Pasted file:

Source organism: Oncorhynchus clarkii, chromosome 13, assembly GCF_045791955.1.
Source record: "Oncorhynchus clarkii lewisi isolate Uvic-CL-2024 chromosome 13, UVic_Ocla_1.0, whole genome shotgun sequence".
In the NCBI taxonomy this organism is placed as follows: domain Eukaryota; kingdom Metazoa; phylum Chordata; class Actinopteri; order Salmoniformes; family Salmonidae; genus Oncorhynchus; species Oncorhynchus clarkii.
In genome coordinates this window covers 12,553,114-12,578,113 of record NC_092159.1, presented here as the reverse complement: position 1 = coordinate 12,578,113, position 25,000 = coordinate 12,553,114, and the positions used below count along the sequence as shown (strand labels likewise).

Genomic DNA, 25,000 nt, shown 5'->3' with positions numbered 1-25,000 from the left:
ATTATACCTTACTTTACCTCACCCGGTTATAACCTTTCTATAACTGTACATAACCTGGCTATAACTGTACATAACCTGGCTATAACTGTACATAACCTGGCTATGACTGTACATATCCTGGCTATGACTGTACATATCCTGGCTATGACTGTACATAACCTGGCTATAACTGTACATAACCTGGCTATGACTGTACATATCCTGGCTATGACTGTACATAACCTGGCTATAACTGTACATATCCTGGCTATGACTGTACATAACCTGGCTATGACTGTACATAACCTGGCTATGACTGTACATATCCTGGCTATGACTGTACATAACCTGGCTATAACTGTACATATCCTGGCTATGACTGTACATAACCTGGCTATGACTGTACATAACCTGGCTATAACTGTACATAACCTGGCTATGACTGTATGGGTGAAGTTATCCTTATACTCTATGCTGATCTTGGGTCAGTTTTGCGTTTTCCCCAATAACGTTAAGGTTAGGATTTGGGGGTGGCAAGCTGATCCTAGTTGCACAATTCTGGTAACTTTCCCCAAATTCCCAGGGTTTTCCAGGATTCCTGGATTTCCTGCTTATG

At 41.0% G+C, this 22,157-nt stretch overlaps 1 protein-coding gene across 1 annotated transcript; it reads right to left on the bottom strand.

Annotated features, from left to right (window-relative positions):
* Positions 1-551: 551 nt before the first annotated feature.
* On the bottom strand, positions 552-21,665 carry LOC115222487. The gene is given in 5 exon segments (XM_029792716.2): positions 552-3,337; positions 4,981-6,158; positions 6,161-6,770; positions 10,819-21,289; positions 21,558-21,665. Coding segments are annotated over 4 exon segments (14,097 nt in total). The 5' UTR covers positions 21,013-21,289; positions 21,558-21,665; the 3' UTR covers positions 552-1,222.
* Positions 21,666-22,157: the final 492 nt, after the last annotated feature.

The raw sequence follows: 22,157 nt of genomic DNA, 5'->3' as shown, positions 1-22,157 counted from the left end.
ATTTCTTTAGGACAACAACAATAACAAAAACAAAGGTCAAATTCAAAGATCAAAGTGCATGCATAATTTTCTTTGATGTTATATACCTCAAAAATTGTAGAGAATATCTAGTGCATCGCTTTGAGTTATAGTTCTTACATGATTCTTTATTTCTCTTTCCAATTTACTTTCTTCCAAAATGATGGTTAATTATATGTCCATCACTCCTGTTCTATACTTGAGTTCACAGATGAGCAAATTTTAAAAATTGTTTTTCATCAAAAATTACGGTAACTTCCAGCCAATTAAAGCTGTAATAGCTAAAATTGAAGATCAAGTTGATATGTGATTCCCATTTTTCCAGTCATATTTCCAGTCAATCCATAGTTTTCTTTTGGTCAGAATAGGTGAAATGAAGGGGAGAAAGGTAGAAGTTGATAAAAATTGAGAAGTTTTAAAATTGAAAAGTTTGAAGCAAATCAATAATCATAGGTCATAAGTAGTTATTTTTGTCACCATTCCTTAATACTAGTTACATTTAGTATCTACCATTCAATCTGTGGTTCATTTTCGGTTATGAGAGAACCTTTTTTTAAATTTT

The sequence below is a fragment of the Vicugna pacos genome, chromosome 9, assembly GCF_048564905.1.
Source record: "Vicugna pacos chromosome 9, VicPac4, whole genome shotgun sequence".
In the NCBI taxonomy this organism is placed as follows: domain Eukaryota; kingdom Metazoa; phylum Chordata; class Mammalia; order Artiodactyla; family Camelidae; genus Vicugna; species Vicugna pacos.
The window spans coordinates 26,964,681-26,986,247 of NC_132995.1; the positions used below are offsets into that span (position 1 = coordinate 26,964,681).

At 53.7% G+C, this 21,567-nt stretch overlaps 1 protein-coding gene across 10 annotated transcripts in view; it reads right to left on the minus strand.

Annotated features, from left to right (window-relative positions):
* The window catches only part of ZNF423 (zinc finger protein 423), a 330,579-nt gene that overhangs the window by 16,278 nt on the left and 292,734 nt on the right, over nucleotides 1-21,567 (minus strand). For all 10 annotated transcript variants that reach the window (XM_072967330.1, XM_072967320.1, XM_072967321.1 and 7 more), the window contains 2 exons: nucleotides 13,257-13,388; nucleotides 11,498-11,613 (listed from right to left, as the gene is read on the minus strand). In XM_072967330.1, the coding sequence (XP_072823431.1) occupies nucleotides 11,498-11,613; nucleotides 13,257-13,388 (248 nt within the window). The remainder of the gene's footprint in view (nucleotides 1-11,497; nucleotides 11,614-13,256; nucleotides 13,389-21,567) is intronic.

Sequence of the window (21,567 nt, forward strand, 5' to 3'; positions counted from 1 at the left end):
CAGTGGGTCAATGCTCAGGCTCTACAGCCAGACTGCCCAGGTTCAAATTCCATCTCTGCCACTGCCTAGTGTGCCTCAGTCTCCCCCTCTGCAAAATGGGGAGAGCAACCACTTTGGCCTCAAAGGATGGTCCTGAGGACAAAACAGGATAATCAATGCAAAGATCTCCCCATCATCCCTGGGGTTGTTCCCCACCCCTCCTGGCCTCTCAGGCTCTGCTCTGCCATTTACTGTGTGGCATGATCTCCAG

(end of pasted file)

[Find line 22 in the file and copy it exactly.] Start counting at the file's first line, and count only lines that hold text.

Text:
CAGTGGGTCAATGCTCAGGCTCTACAGCCAGACTGCCCAGGTTCAAATTCCATCTCTGCCACTGCCTAGTGTGCCTCAGTCTCCCCCTCTGCAAAATGGGGAGAGCAACCACTTTGGCCTCAAAGGATGGTCCTGAGGACAAAACAGGATAATCAATGCAAAGATCTCCCCATCATCCCTGGGGTTGTTCCCCACCCCTCCTGGCCTCTCAGGCTCTGCTCTGCCATTTACTGTGTGGCATGATCTCCAG